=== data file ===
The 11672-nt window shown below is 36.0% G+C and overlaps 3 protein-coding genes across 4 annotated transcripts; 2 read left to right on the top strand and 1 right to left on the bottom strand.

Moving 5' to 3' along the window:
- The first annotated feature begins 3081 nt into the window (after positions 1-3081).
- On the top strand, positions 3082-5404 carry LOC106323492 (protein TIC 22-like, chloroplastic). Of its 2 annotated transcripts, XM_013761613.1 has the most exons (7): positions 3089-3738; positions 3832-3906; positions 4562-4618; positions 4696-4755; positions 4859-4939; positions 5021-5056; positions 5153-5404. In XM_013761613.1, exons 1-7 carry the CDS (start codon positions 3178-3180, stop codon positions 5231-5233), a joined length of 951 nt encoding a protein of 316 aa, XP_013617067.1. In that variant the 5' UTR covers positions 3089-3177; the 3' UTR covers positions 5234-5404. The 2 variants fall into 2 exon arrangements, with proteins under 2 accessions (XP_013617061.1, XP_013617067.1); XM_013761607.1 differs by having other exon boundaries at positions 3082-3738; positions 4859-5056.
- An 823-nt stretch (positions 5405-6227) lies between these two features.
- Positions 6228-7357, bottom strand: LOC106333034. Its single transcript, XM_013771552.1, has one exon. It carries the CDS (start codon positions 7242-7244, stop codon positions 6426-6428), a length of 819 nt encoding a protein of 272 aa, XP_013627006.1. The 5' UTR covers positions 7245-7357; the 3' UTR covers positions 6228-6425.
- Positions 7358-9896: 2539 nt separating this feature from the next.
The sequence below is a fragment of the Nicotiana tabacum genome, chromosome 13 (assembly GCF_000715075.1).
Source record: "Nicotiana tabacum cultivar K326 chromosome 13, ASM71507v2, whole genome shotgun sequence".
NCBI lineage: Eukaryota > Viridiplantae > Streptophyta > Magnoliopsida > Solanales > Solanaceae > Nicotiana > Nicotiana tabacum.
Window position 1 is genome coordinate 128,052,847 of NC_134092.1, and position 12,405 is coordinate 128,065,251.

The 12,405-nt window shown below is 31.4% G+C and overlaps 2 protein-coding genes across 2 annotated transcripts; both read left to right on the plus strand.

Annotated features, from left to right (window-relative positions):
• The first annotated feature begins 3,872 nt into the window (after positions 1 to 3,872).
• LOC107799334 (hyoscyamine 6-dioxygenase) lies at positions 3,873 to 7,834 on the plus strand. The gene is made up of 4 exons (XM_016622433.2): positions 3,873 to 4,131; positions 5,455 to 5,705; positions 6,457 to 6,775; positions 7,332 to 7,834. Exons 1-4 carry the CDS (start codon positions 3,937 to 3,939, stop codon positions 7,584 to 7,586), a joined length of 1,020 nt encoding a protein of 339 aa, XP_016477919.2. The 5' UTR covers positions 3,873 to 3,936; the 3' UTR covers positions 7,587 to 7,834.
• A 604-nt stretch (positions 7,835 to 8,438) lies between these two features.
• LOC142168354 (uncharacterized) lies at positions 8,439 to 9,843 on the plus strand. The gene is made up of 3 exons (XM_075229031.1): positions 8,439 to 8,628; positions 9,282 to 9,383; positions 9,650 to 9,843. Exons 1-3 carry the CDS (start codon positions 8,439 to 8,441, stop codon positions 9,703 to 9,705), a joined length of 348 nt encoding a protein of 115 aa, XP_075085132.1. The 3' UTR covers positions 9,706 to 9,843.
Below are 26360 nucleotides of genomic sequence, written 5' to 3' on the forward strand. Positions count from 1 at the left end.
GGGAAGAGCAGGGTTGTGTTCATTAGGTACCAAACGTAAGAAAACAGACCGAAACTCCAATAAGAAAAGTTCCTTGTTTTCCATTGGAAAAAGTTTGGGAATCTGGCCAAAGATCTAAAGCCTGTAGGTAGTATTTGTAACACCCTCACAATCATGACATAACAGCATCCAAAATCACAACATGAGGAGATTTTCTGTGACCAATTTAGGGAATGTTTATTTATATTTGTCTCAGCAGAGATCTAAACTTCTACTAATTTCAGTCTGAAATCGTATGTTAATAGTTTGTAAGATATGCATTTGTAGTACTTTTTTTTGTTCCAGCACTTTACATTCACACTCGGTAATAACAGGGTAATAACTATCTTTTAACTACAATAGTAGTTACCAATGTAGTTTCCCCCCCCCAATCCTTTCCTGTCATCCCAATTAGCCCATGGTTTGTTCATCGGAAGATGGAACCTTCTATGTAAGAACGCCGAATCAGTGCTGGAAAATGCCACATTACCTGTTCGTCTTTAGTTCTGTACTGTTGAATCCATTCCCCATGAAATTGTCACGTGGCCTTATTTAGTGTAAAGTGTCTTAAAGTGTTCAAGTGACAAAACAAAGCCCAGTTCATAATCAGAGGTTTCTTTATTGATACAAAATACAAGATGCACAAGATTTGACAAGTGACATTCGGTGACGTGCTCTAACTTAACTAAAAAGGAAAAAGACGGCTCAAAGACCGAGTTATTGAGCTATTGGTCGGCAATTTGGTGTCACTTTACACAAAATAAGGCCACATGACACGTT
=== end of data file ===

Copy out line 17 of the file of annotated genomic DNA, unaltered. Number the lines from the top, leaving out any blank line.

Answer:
• LOC142168354 (uncharacterized) lies at positions 8,439 to 9,843 on the plus strand. The gene is made up of 3 exons (XM_075229031.1): positions 8,439 to 8,628; positions 9,282 to 9,383; positions 9,650 to 9,843. Exons 1-3 carry the CDS (start codon positions 8,439 to 8,441, stop codon positions 9,703 to 9,705), a joined length of 348 nt encoding a protein of 115 aa, XP_075085132.1. The 3' UTR covers positions 9,706 to 9,843.